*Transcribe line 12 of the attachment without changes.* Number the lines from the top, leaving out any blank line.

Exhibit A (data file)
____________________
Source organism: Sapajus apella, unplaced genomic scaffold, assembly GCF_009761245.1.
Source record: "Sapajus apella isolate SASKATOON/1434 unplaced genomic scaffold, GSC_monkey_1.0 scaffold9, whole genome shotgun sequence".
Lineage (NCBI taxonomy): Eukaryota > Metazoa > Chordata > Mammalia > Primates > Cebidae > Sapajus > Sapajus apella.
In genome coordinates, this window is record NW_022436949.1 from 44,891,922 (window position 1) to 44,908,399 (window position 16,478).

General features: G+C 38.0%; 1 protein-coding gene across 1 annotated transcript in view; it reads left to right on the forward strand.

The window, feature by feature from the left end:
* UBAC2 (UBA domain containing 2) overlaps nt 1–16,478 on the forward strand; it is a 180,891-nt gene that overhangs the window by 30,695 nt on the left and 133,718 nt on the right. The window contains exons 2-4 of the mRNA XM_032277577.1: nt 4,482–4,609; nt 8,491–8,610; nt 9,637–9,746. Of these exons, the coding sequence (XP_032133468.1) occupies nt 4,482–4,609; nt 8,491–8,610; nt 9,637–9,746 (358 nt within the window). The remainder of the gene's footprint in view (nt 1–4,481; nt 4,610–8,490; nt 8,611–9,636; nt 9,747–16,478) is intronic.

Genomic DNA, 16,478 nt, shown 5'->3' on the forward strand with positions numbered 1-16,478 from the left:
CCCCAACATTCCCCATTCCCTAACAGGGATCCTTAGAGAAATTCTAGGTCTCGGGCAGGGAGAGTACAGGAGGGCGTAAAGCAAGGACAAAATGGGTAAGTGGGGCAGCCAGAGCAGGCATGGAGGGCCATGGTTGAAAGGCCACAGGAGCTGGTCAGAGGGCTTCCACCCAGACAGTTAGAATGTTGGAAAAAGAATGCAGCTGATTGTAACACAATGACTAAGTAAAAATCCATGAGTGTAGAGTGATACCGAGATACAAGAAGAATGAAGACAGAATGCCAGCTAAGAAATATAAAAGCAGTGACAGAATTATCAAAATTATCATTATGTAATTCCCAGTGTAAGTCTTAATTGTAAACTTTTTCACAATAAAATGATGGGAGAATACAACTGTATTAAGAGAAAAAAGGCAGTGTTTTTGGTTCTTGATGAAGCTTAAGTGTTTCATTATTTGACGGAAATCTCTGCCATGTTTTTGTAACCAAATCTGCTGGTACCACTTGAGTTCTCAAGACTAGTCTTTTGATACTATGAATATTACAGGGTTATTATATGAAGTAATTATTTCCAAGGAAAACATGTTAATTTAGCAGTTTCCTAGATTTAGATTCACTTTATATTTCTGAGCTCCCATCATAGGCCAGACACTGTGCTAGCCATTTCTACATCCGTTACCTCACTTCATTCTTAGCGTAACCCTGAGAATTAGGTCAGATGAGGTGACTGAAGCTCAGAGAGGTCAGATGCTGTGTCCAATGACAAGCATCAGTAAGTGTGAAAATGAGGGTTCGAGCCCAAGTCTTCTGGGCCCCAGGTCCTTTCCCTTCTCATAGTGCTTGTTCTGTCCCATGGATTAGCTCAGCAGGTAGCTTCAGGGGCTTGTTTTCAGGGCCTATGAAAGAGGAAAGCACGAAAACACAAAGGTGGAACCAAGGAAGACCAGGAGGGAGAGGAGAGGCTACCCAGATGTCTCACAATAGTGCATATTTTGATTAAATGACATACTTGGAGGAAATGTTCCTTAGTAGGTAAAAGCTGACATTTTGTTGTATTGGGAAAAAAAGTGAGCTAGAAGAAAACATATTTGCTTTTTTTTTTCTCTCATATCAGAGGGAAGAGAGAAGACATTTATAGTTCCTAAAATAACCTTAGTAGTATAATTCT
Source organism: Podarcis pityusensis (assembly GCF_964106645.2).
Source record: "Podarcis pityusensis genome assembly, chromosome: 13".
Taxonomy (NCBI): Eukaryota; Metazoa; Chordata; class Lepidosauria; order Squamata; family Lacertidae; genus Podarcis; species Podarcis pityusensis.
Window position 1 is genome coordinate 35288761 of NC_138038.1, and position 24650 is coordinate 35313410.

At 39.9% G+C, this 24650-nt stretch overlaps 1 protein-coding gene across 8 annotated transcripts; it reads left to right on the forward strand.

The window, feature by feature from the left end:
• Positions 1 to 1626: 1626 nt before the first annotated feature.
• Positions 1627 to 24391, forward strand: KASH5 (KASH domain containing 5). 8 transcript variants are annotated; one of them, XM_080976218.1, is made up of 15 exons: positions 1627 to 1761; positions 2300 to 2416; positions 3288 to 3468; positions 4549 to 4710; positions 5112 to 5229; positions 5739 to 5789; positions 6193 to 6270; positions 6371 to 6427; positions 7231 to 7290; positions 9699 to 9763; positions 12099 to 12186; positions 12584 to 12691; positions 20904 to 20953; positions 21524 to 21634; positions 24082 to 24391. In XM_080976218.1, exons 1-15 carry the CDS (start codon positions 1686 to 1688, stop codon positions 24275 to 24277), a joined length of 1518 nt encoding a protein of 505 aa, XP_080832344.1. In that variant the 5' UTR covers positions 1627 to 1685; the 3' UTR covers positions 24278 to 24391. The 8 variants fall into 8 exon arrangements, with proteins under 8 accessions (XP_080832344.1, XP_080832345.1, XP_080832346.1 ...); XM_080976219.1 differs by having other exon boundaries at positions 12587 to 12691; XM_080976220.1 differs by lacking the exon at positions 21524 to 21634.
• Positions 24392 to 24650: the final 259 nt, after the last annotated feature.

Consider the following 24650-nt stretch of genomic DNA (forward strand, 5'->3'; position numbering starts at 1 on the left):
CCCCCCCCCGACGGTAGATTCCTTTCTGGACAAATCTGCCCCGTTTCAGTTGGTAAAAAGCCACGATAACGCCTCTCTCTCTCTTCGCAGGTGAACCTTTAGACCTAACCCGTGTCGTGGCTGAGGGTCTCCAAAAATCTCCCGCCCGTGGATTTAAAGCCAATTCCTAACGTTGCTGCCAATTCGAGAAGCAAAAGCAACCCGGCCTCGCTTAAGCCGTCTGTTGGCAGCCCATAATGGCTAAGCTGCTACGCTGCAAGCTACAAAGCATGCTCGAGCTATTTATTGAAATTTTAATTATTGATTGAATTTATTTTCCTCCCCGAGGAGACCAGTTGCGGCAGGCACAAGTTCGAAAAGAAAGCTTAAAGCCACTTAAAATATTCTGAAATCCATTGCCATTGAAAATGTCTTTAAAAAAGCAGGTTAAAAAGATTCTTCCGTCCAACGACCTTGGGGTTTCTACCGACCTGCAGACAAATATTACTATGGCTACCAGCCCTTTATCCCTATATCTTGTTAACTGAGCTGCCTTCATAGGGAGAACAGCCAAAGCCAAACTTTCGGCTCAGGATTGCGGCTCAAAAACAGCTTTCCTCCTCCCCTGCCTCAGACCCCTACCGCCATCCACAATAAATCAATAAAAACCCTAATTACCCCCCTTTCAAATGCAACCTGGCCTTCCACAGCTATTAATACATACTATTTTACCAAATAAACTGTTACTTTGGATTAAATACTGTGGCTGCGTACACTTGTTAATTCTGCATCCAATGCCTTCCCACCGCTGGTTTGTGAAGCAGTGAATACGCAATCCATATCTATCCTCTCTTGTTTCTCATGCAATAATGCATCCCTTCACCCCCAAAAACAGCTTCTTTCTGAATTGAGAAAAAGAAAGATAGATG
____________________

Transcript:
Taxonomy (NCBI): Eukaryota; Metazoa; Chordata; class Lepidosauria; order Squamata; family Lacertidae; genus Podarcis; species Podarcis pityusensis.